Towpath astronomer Brian Jones searches the sky for the constellation of Boötes. Is it herdsman, ploughman or bear driver?
THE prominent constellation of Boötes is located high in the sky, not far from the overhead point during the evening at this time of year. Its brightest star, the yellow-orange Arcturus, can be located by following the curve of stars in the ‘handle’ of the nearby Plough roughly southwards as shown here. The conspicuous shape of the Plough can be found high in the sky, a little to the west of the overhead point. Alkaid, the ‘end star’ in the Plough handle, is shown on both the finder chart and on the main chart for Boötes.
Boötes has rather a mixed and uncertain origin and different backgrounds describe a whole host of mythological sources, although the constellation is usually taken to depict a herdsman who is chasing the Great Bear around the northern sky, although some legends identify him as a hunter leading a pair of hunting dogs on a chase.
Greek mythology associates the constellation with a ploughman, while tales from early Rome depict the group as a wagoner. Early English writers referred to the constellation as a bear driver, due to its proximity to Ursa Major (the Great Bear).
Its leading star Arcturus is one of the brightest stars in the sky and is a really prominent object. With a diameter of around 30 times that of our Sun, Arcturus shines from a distance of just over 36 light years. The name of this star is derived from the ancient Greek name for ‘the bear watcher, or guardian’. Arcturus holds the distinction of being the first star (other than the sun) to be observed with a telescope in daylight, this feat being performed by the French astronomer Jean-Baptiste Morin in 1635, not long after the invention of the telescope around a quarter of a century before.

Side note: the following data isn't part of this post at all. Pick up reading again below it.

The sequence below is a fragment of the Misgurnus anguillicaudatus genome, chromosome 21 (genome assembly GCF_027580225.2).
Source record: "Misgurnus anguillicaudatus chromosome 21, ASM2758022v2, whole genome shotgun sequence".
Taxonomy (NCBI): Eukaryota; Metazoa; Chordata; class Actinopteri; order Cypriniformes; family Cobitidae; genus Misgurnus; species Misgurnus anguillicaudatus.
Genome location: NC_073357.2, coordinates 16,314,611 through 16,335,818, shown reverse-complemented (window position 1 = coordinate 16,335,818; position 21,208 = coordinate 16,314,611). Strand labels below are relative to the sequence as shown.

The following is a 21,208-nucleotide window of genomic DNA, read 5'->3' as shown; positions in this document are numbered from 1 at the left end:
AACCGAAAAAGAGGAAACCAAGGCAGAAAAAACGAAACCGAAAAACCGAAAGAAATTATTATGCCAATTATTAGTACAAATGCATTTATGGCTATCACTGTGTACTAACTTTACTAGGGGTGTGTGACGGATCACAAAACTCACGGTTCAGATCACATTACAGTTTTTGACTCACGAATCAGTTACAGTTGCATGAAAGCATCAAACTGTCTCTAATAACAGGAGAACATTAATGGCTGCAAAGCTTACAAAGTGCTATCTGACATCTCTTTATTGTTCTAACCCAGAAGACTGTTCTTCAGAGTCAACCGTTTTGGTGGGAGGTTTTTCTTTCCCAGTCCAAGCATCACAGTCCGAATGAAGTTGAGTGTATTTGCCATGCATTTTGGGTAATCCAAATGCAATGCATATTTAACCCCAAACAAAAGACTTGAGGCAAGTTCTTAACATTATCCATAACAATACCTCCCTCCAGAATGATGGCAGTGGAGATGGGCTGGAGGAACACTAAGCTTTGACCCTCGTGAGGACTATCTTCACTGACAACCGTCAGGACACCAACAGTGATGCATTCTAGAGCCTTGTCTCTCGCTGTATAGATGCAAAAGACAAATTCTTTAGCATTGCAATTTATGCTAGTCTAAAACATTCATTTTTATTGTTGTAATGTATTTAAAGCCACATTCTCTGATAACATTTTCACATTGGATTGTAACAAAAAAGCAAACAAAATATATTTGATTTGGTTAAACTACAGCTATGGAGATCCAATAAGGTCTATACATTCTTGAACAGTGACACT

Somewhat further away than Arcturus, and marking the hand of the herdsman, is the star Nekkar, the light from which takes around 225 years to reach us. The ancient Chinese knew Nekkar as Chaou Yaou, meaning ‘to beckon, excite or move’! Its golden yellow colour is superb when viewed through binoculars under a dark and clear sky.
Like Arcturus, Izar is a yellow-orange star, and derives its name from the Arabic izar meaning ‘girdle, or loin cloth’. Izar is what astronomers call a binary star system, which means that it is formed from two stars orbiting each other. The companion star is blue-white and you may be able to see both components through a small telescope. In 1829, the astronomer Friedrich George Wilhelm von Struve nicknamed this star Pulcherrima, from the Latin for ‘most beautiful’. He christened the star with this name because of its gorgeous contrasting colours.
Muphrid is named after the Arabic mufrad al-ramih which, when roughly translated, means ‘the isolated single one of the lance bearer’. Muphrid shines from a distance of 37 light years. Chinese astronomers gave this star the rather grand name of Yew She Ti, meaning ‘The officer standing on the right of the Emperor’!
Along with Izar, Boötes contains quite a number of multiple star systems, included among which is the double star Alkalurops. Shining from a distance of around 120 light years, both of the two main components of Alkalurops can be seen through binoculars.
It is interesting to note that each of these two stars is a binary system, although in each case the members of each one are too close to each other to be visible in anything other than a large telescope.
Next time we will take a look at the Summer Triangle, a prominent and unmistakable formation of stars that adorns the summer night skies. In the meantime, Boötes is a happy hunting ground for canalside astronomers so why not grab a pair of binoculars, venture out on to the towpath and check out the celestial herdsman? A little patience and a warm night will bring its stellar rewards!